* Global task force details rules
* FATF wants countries to tighten cryptocurrency oversight
* Countries to register crypto companies like exchanges
* Europol warns digital coins being used for crime (Adds FATF President, U.S. Treasury Secretary, lawyer comment)
By John O'Donnell and Tom Wilson
FRANKFURT/LONDON, June 21 (Reuters) - Cryptocurrency firms will be subjected to rules to prevent the abuse of digital coins such as bitcoin for money laundering, a global watchdog said on Friday, the first worldwide regulatory attempt to constrain the rapidly growing sector.
Financial Action Task Force (FATF), set up 30 years ago to tackle money laundering, told countries to tighten oversight of cryptocurrency exchanges to stop digital coins being used to launder cash.
The move by FATF, which groups countries from the United States to China and bodies such as the European Commission, reflects growing concern among international law enforcement agencies that cryptocurrencies are being used to launder the proceeds of crime.
Countries will be compelled to register and supervise cryptocurrency-related firms such as exchanges and custodians, which will have to carry out detailed checks on customers and report suspicious transactions, FATF said in a statement.
"This will enable the emerging FinTech sector to stay one-step ahead of rogue regimes and sympathisers of illicit causes searching for avenues to raise and transfer funds without detection," U.S. Treasury Secretary Steven Mnuchin told a FATF meeting in Florida, according to remarks posted on the U.S Treasury website.
Simon Riondet, head of financial intelligence at Europol, the European police agency that coordinates cross-border investigations, told Reuters he saw a growing use of cryptocurrencies in laundering criminal money.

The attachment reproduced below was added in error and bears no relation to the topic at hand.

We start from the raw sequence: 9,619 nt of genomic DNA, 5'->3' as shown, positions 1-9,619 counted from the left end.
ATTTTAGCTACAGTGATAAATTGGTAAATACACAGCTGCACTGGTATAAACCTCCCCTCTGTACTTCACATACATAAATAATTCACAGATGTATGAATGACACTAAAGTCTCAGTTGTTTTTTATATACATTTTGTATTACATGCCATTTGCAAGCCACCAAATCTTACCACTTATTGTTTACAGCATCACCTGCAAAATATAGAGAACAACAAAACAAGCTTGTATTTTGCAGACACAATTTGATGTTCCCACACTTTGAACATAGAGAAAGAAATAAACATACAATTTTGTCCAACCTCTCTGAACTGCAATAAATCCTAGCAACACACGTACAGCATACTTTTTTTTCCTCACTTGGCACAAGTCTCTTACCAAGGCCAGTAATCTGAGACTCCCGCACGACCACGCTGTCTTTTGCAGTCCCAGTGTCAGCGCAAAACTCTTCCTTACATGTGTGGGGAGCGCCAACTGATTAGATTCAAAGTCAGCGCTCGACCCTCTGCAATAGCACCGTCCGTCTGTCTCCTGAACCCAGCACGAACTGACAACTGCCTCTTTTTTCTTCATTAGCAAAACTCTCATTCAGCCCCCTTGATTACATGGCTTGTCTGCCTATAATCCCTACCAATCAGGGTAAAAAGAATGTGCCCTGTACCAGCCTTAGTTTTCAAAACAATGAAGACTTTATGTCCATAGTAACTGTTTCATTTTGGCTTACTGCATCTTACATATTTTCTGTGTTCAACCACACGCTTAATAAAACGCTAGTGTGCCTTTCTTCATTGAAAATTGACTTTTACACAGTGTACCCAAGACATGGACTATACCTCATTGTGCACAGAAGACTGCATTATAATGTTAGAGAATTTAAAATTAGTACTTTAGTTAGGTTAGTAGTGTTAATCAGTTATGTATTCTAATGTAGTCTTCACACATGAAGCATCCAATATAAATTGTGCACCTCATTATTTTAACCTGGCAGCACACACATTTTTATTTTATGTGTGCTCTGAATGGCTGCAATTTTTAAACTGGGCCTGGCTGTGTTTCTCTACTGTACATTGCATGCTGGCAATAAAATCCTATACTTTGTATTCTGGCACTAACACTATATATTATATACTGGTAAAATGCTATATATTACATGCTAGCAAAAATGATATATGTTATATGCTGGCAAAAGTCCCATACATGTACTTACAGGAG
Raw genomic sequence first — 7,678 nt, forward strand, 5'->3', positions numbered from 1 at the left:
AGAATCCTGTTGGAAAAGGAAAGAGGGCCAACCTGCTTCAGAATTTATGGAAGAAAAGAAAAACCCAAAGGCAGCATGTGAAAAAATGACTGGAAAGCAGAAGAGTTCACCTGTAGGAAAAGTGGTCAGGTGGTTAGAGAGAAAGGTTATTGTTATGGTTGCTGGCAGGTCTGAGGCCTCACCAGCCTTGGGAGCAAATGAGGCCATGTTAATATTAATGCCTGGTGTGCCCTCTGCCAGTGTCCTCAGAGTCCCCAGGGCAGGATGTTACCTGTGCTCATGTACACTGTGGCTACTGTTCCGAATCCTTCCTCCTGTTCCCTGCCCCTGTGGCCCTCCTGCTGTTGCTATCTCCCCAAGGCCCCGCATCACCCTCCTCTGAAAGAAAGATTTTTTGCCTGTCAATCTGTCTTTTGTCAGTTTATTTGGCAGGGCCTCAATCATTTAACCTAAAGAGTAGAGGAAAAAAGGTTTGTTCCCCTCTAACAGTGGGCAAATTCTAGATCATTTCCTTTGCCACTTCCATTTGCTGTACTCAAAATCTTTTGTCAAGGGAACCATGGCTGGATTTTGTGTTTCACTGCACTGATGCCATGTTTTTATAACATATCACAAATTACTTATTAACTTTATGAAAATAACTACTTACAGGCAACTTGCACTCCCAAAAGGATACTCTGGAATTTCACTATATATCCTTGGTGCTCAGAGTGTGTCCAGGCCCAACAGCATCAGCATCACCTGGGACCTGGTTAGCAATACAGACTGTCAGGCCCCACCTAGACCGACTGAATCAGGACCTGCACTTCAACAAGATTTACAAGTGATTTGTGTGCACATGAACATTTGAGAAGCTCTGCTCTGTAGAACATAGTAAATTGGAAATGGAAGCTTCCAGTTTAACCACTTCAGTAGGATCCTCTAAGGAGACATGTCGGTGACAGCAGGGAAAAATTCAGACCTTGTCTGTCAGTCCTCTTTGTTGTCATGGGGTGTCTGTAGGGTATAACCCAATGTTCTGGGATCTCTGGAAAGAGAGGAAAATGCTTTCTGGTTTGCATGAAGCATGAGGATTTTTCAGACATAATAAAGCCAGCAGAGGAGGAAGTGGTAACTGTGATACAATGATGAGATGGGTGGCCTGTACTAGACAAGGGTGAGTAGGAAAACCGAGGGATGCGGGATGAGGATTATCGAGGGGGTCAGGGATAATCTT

"This is a risk we all face worldwide," FATF President Marshall Billingslea told Reuters. "Nations need to move forward rapidly. This is an urgent issue."
Europol broke up a Spanish drugs cartel this year that laundered cash using two crypto ATMs, machines that issue cryptocurrencies for cash.
Riondet said cryptocurrencies were used to transfer money across borders, as well as to break down large criminal money transfers into smaller amounts that are harder to detect.
"We also have some investigation on the dark web in which the payments are made in cryptocurrencies, sometimes in bitcoin, and they are switching it to more anonymised cryptocurrencies," he said.
The move by the FATF comes amid heightened concern about a sector, championed by some as a means of shaking off government controls, but seen by central banks as a potential threat to their status as guarantors of the financial system.
There is little available data on the scale of money laundering using cryptocurrencies although, given the relatively small scale of the market, it is likely to be a fraction of money laundering using cash.
This week, Facebook prompted criticism from regulators and policymakers when it unveiled plans for a cryptocurrency it dubbed Libra.
Three European central bankers have claimed oversight over Libra to ensure it would not jeopardise the financial system or be used to launder money.
Germany's central bank chief, Jens Weidmann, said virtual tokens pegged to official currencies, known as stablecoins, could undermine banks if they become widely used.
The FATF initiative marks the first attempt to establish a global approach in regulating the $300 billion coin trading market, supplementing a current patchwork ranging from Japan's move to license exchanges to an outright ban in China.
Global Digital Finance, an industry body that represents crypto-related companies worldwide, said it welcomed the FATF rules.
But Teana Baker-Taylor, its executive director, said FATF recommendations to compel firms to include in cryptocurrency transactions details of senders and beneficiaries could be difficult to meet.
"We are obviously going to comply," Baker-Taylor said. "The challenge is asking for something that there is the technical facility to do."
The rules could spark consolidation in the cryptocurrency sector because of the high cost of implementing anti-money laundering checks for smaller firms, said Megan Gordon, a partner at Clifford Chance law firm. (Reporting by John O'Donnell and Tom Wilson Editing by David Holmes and Louise Heavens)